SEA Currents: new zealand
December 15, 2014
The surprisingly small town of Lyttleton has welcomed us with gorgeous weather and wonderful people. After a typical port morning - breakfast and cleaning - we headed out to Christchurch for the day’s activities. A short drive through beautiful green mountains brought us to the Ngai Tahu Government Office. Ngai Tahu is the largest Maori iwi (tribe) on the South Island, with over 53,000 registered members who can trace their whakapapa (lineage) back to an 1845 census.
December 10, 2014
Class S-256 Featured in Otago Daily Times
SEA Semester class S-256, The Global Ocean, was featured in the December 8 issue of the Otago Daily Times!
“A group of international research students are turning their eyes on Dunedin after setting sail for southern waters. The 23 undergraduate research students and 12 crew sailed into Otago Harbour aboard the SSV Robert C. Seamans yesterday.
The 134ft steel brigantine tall ship, operated by the United States-based Sea Education Association (Sea), was on its first visit to New Zealand waters….”
December 10, 2014
Hongis and Happiness
Wow, what a day! This morning we hopped on the bus and headed to the Karitane Marae, a place of community celebrations and worship for the local Maori tribe (iwi), the Ngai Tahu. We were first welcomed into an old school building for an introduction ceremony. The ceremony involved a leader of their iwi greeting us in the Maori language, and then the rest of the group joined him in singing us a song. Kane, a member of the local Maori
community who is friends with our Guest Faculty Jason Mancini, introduced our class to the iwi and we sang a sea shanty for them.
December 09, 2014
With New Friends Comes New Culture
As I sat around the breakfast table this morning, our second full day in Dunedin, I could see the exhaustion I felt on the faces of my shipmates. Port life is hard. We have all gotten used to our watch rotations at sea and sleep better when the ship sways beneath us. I speak only for myself when I say that being in port is equally fabulous and horrible. It provides us with the chance to visit amazing places, meet wonderful new people, and contact our loved ones back home.
December 08, 2014
Dunedin Doesn’t Disappoint
Today marks our first full day in the city of Dunedin! And what a day it has been. This is the furthest south I or SEA has ever been. Some fun facts about this city: it houses the first University established in NZ and had the first botanic garden in this country. Dunedin is a very different city from Wellington and Auckland. This city has strong Scottish roots in its demographic and sports blatant European-inspired themes throughout the parts of the city we have seen thus far.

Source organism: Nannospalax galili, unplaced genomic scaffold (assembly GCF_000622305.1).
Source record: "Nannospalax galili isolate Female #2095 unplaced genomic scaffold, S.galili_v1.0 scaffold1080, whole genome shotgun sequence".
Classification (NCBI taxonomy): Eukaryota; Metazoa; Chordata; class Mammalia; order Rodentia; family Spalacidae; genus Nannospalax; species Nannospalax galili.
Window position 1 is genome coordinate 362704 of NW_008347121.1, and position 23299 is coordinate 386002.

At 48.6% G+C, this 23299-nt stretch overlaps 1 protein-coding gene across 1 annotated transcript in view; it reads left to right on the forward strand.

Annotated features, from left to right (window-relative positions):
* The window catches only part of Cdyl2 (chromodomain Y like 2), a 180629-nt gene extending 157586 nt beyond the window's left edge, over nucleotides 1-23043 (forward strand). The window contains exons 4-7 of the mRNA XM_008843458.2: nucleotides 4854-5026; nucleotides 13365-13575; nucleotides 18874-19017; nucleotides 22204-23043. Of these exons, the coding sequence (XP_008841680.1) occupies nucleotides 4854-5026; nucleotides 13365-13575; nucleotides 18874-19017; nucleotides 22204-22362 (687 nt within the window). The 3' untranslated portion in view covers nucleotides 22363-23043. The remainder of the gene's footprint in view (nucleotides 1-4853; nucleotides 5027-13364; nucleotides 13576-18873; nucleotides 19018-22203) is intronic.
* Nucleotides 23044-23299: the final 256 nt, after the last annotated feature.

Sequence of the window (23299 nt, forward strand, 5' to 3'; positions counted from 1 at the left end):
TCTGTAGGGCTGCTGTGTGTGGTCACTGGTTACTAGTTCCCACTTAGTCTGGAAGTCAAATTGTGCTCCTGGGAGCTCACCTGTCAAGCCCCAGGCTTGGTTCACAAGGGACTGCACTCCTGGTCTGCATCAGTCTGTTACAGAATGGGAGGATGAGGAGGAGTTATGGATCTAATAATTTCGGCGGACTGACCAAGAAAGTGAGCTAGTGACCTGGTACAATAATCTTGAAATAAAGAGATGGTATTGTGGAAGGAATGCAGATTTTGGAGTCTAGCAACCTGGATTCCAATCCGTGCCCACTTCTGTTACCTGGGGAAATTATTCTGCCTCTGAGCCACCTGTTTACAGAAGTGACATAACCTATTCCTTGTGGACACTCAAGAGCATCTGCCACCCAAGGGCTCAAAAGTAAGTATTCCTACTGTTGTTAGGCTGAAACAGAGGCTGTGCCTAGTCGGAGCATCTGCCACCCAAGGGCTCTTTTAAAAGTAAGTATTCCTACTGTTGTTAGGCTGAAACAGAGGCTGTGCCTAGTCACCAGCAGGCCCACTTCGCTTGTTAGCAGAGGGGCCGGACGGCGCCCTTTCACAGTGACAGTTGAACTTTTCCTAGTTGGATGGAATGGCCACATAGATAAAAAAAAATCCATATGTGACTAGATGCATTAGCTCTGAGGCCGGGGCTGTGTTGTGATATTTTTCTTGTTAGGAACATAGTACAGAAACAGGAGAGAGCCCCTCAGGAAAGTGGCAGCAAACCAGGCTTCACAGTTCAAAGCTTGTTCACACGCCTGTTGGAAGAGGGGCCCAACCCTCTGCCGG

December 07, 2014
Welcome to Dunedin!
Today we arrived in Dunedin after six days at sea and it is so beautiful ! A Watch was on deck as we first sighted land on the Mid Watch. Bow watch was incredible, it was a full moon and there was a beautiful reflection of the light on the water. The air was a bit cold but the Dusky dolphins surrounding us made up for it. In the morning, it was all hands on deck in order to help with field day and docking the boat. In addition to field day,
A Watch cleaned the reefer because of the mishap with the eggs.
November 29, 2014
You Can’t Beat a Good Day in Wellington
Locals joke “You can’t beat Wellington on a nice day!”
It’s truly a beautiful and fun place on such a day… you just rarely get a “nice day” in Wellington. Lucky for us, today was just such a day! On the agenda today for crew: prepare the ship for public viewing onboard in the afternoon; for students: work on the ever-present assignments, soak up some sun, and visit the national museum of New Zealand known as Te Papa.
November 28, 2014
Who knew laundry could be such good exercise?
Today began differently for the SEA student by the name of Kate Hruby. Instead of waking up, questioning the port agenda for the day, enjoying breakfast, cleaning the ship, and then heading to town like the rest of the students, she oh-so-bravely decided to take on not only the hose, bucket, and soap… but also the most feared nemesis of them all: dirty laundry.
Pre-breakfast, I waddled up on deck with the enemy at arm’s length. I made it through the first battles of socks and t-shirts with almost no problems, even stopping mid bacteria-wounding to wield the “ship, shipmate, self” mantra and do a deck wash.
November 27, 2014
Turkey Day in Kiwi Land
Happy Thanksgiving from the Robert C. Seamans!
Today was a very busy day for the students of S256. We started the day with breakfast on the ship. We had our normal ship cleaning responsibilities (heads, soles (floors), deck wash and galley cleaning) after breakfast. Shortly thereafter, we made our way to the Museum of Wellington City & Sea. There we met with two local historians. The first gave us a very interesting presentation on Maori migration to New Zealand.
November 26, 2014
How to Make a Ship Look Really, Really, Really Good
We mustered on the quarter deck at 0800 this morning to see Queen’s Wharf in the bright sunlight. People were milling around (and inexplicably commuting to work in full suits on scooters), looking at the boat with great interest. Feeling self-conscious, the crew of the Robert C. Seamans sprang into action for an extreme makeover like no other. The two more worn sails (the mains’l and the mainstays’l) were taken down to be repaired/replaced, and the other sails were furled tightly, with the seams folded into cascades of precise white waves. Our watch ventured aloft, climbing up the foremast to furl and tuck the squares’ls.